Osaka up­set in third round

Ser­ena Wil­liams with­draws with in­jured left knee

South Florida Sun-Sentinel (Sunday) - - Sports - By Steven Wine

MI­AMI GAR­DENS — The new site for the Mi­ami Open sud­denly is miss­ing a lot of star power.

Ser­ena Wil­liams with­drew Sat­ur­day, blam­ing a pre­vi­ously undis­closed left knee in­jury. Less than two hours later, top-ranked Naomi Osaka lost in the third round to tour veteran Hsieh Su-Wei of Tai­wan, 4-6, 7-6 (4), 6-3.

Osaka’s de­par­ture matched the ear­li­est ever in the tour­na­ment by a topseeded woman and jeop­ar­dized her No. 1 rank­ing, de­pend­ing on re­sults next week.

“I feel like I’ve dealt with the stress of peo­ple ask­ing me do I have pres­sure be­cause I have the No. 1 next to my name,” Osaka said. “I thought I was do­ing fine with that, but I guess I’m not.”

Wil­liams’ with­drawal was un­ex­pected be­cause she showed no signs of in­jury a day ear­lier while win­ning her open­ing match against Re­becca Peter­son, 6-3, 1-6, 6-1. Wil­liams didn’t men­tion any health is­sues dur­ing a news con­fer­ence af­ter the match, and the WTA had no in­for­ma­tion re­gard­ing when she was hurt.

The vic­tory Fri­day was Wil­liams’ first at Hard Rock Sta­dium, the Mi­ami Naomi Osaka won­ders what’s go­ing wrong Sat­ur­day dur­ing her match against Su-Wei Hsieh at the Mi­ami Open. Top-ranked Osaka was de­feated 4-6, 7-6 (4), 6-3.

Dol­phins’ home and the Mi­ami Open’s new cen­ter court. The tour­na­ment moved this year from Key Bis­cayne, where Wil­liams won eight ti­tles.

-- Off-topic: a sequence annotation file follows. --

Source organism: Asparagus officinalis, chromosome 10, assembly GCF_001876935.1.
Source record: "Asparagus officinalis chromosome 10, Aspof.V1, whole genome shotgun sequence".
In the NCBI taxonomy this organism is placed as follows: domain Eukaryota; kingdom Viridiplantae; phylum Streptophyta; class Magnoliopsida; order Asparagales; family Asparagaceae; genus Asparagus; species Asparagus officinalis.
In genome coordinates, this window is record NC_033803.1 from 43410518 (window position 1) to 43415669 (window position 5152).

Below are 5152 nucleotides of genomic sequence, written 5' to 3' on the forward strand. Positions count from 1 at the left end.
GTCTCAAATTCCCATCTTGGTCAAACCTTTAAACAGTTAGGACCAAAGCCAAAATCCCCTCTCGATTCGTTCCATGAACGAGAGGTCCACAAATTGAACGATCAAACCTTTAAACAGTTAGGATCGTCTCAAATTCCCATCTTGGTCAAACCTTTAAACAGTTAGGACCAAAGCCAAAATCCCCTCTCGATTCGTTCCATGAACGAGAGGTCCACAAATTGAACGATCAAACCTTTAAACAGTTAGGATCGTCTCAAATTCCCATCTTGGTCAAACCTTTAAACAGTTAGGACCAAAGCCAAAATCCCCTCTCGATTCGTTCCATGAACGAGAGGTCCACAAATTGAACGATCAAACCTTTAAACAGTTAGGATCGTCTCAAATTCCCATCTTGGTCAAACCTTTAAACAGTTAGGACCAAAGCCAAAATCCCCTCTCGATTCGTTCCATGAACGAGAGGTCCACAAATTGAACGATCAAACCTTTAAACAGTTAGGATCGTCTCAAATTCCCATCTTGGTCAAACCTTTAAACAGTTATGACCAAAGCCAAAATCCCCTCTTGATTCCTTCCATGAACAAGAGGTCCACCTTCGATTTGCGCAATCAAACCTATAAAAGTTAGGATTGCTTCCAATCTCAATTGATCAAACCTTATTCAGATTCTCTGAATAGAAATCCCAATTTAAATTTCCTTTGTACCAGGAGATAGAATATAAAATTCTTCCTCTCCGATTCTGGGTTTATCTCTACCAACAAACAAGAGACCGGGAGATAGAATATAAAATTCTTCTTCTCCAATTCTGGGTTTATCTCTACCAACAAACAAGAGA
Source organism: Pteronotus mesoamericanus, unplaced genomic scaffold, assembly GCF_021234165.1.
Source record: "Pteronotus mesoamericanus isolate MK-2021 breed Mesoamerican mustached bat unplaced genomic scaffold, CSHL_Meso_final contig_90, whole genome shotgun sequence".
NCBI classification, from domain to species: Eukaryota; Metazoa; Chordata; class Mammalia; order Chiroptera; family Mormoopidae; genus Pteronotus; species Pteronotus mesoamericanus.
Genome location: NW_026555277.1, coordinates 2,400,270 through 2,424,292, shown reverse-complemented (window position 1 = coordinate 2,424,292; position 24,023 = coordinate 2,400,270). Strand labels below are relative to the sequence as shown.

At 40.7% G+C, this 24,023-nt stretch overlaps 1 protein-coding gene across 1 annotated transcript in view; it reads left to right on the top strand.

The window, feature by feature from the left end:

“I am dis­ap­pointed to with­draw,” she said in a state­ment. “It was an amaz­ing ex­pe­ri­ence to play at Hard Rock Sta­dium this year, and I would like to thank the Mi­ami Open for putting on an amaz­ing event. I hope to be back next year to play at this one-of-a-kind tour­na­ment in front of the in­cred­i­ble fans here in Mi­ami.”

On the men’s side, seeded losers in­cluded No.

10 Karen Khachanov, No. 21 Diego Schwartz­man, No. 26 Guido Pella, No. 30 Stan Wawrinka and No. 31 Steve John­son. In a game of inches, the 5-foot-6 Schwartz­man lost to

6-foot-11 Reilly Opelka 6-4,

3-6, 6-4. Wil­liams was next sched­uled to play No.

18-seeded Qiang Wang, who ad­vanced to the fourth round.

Also reach­ing the women’s round of 16 was the

33-year-old Hsieh, who turned pro in 2001 but has achieved the two big­gest vic­to­ries of her ca­reer in the past nine months. Her

only other win over a No. 1 player came against Si­mona Halep at Wim­ble­don last year.

With two-handed ground­strokes from both sides, Hsieh was the stead­ier player from the base­line against Osaka. When Hsieh closed out match point with a fore­hand vol­ley win­ner, she be­gan to cry as the crowd ap­plauded her per­for­mance.

Osaka smiled when re­minded it was the first time in 64 matches she lost af­ter win­ning the first set.

“I know — it’s de­press­ing,” she said. “I was think­ing about it right af­ter I lost.”

Osaka, 21, has won the past two Grand Slam tour­na­ments. Wil­liams, 37, still hasn’t won a tour­na­ment since the 2017 Aus­tralian Open, be­fore she took a break of more than a year to be­come a mom. She has played only eight matches this year.

Wil­liams’ stay at the Mi­ami Open was also brief last year, when she lost in the first round to Osaka. Fri­day’s match was Wil­liams’ first since she re­tired from In­dian Wells two weeks ago be­cause of a vi­ral ill­ness.


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